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Keep Your Fire Extinguisher Handy for This Interview with Geoffrey Hinton on ChatGPT

Barely one minute into this CBS interview with Geoffrey Hinton, the “Godfather of AI,” as CBS puts it, has already set my brain on fire with this claim about text synthesis machines:

You tell it a joke and, not for all jokes, but for quite a few, it can tell you why it’s funny. It seems very hard to say it doesn’t understand when it can tell you why a joke is funny.

High time we reassessed how smart these “legendary” AI researchers really are and removed them from the pedestals we’ve built.

Certainly, everything he goes on to say about the neural net approach is true, that it became the dominant approach and eventually led us to where we are at this moment in time. And, to his merit, he doesn’t think that we’re actually creating a brain:

I think there’s currently a divergence between the artificial neural networks that are the basis of all this new AI and how the brain actually works. I think they’re going different routes now. […] All the big models now use the technique called back propagation […] and I don’t think that’s what the brain is doing.

But that doesn’t keep him from proposing that LLM are becoming equivalent to the brain.

To start with, he “lowered his expectations” for the time it would take to create general purpose AI/AGI from “20–50 years” to “20 years” and wouldn’t completely rule out that it “could happen in 5.” Then, explaining the difference between LLM technology and the brain as revolving around quantities of communication and data, he stresses how much ChatGPT “knows” and “understands.” And he even claims that, yes, you can say an LLM is a sophisticated auto-complete system, “but so is the brain,” as both systems have to “understand the sentence” to do all the things they do. And he supports that claim with a translation example that completely erases any possible difference between “understanding” and “computing probabilities.”

Of course, I can see how you get there, by switching from using a model of the brain to build an LLM to taking that LLM and how it works to create a model of the brain. It’s a trick, a sleight of hand! Because now you can claim that LLM will develop into General Purpose Intelligence/AGI because it effectively works like the brain—which is like claiming you’re close to creating an antigravity device by recreating ever more perfect states of weightlessness through parabolic flights. I can’t be kind about this, but if you really believe that text synthesis machines will become self-aware and develop into entities like Skynet or Bishop, then congratulations, here’s your one-and-twenty Cargo Cult membership card.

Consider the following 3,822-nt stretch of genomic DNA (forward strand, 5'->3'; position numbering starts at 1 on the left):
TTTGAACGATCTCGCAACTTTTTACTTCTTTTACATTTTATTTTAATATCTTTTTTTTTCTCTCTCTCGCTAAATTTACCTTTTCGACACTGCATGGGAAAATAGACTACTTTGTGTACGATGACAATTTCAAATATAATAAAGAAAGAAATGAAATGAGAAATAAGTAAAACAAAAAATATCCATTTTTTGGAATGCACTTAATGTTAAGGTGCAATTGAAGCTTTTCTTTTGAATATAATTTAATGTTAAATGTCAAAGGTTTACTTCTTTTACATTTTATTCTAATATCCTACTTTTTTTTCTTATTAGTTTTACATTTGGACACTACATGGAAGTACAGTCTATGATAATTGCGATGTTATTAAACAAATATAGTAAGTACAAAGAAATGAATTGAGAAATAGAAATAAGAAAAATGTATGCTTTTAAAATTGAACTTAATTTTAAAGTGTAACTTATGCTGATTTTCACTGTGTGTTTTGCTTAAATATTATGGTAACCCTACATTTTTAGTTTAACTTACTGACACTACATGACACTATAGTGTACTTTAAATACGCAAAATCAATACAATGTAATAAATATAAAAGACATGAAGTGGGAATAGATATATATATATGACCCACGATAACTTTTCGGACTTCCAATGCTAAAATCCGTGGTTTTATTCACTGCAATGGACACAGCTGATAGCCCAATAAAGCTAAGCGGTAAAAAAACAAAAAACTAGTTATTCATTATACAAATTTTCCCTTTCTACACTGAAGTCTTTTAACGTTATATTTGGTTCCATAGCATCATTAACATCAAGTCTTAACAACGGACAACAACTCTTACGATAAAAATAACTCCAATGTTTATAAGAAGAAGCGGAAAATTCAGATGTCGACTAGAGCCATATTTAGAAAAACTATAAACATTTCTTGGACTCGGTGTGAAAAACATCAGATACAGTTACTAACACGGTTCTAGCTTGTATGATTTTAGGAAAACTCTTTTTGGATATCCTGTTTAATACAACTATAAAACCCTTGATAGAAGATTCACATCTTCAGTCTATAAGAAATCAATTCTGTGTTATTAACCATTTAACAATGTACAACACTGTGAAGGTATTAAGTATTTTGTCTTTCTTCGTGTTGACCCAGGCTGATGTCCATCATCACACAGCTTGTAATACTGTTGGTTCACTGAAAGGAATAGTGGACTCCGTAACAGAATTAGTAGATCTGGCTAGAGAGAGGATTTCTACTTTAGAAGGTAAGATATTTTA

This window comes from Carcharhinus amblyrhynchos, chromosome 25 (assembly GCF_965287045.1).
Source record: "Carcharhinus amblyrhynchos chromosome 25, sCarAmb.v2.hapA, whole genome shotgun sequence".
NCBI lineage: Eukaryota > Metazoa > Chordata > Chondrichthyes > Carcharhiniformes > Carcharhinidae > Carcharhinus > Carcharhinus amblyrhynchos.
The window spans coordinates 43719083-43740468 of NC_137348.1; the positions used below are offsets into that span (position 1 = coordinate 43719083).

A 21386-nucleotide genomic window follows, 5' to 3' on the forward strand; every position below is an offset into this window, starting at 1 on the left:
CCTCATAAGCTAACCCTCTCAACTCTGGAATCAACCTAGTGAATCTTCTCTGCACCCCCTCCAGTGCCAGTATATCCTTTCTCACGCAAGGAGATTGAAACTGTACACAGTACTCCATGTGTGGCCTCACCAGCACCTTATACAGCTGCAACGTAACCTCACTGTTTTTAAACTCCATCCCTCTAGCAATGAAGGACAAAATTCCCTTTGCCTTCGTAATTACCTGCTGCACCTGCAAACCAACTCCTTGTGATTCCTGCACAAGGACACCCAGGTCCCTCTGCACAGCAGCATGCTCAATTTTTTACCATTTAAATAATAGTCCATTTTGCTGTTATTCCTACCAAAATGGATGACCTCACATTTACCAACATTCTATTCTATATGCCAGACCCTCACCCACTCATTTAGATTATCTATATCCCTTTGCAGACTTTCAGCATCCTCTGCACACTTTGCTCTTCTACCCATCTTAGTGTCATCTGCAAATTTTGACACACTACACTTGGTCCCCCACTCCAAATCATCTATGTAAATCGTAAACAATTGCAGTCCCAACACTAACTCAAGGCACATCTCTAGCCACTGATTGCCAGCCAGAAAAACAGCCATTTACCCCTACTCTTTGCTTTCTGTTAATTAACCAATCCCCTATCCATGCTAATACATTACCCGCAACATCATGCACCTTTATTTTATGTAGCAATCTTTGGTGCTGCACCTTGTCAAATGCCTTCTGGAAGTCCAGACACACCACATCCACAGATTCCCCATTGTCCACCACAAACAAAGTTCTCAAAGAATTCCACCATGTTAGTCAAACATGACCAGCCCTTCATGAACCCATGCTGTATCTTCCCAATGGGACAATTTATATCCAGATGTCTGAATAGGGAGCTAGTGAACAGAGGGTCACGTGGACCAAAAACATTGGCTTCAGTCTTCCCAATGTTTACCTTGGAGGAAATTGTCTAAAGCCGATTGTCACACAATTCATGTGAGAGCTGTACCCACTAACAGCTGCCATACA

There is an interesting bit around the 20-minute mark when Hinton talks about how the LLM of the future might be able to adapt its output to “different world views,” which is a fancy way of saying that it might become capable of generating output that is context-sensitive with regard to the beliefs of the recipient. All the ramifications such developments would entail merit their own blog post. Another interesting point this interview touches upon are autonomous lethal weapons and the alignment problem.

But just when my brain had cooled off a bit, Hinton lobs the next incendiary grenade at it by creating the most idiot straw man imaginable around the concept of “sentience”:

When it comes to sentience, I’m amazed that people can confidently pronounce that these things are not sentient, and when you ask them what they mean by sentient, they say, well, they don’t really know. So how can you be confident they’re not sentient if you don’t know what sentience means?

I need a drink.

Finally, there’s this gem:

To their credit, the people who’ve been really staunch critics of neural nets and said these things are never going to work—when they worked, they did something that scientists don’t normally do, which is “oh, it worked, we’ll do that.”


I’ve read my Kuhn and my Feyerabend very thoroughly. Neural net vs. symbolic logic is about competing approaches to AI, not paradigm change, and the actual problem with paradigm change is that, for an interim period, the established paradigm is likely to have as much or even more explanatory power, and indeed work better, than the new one.

We really should do something about these pedestals.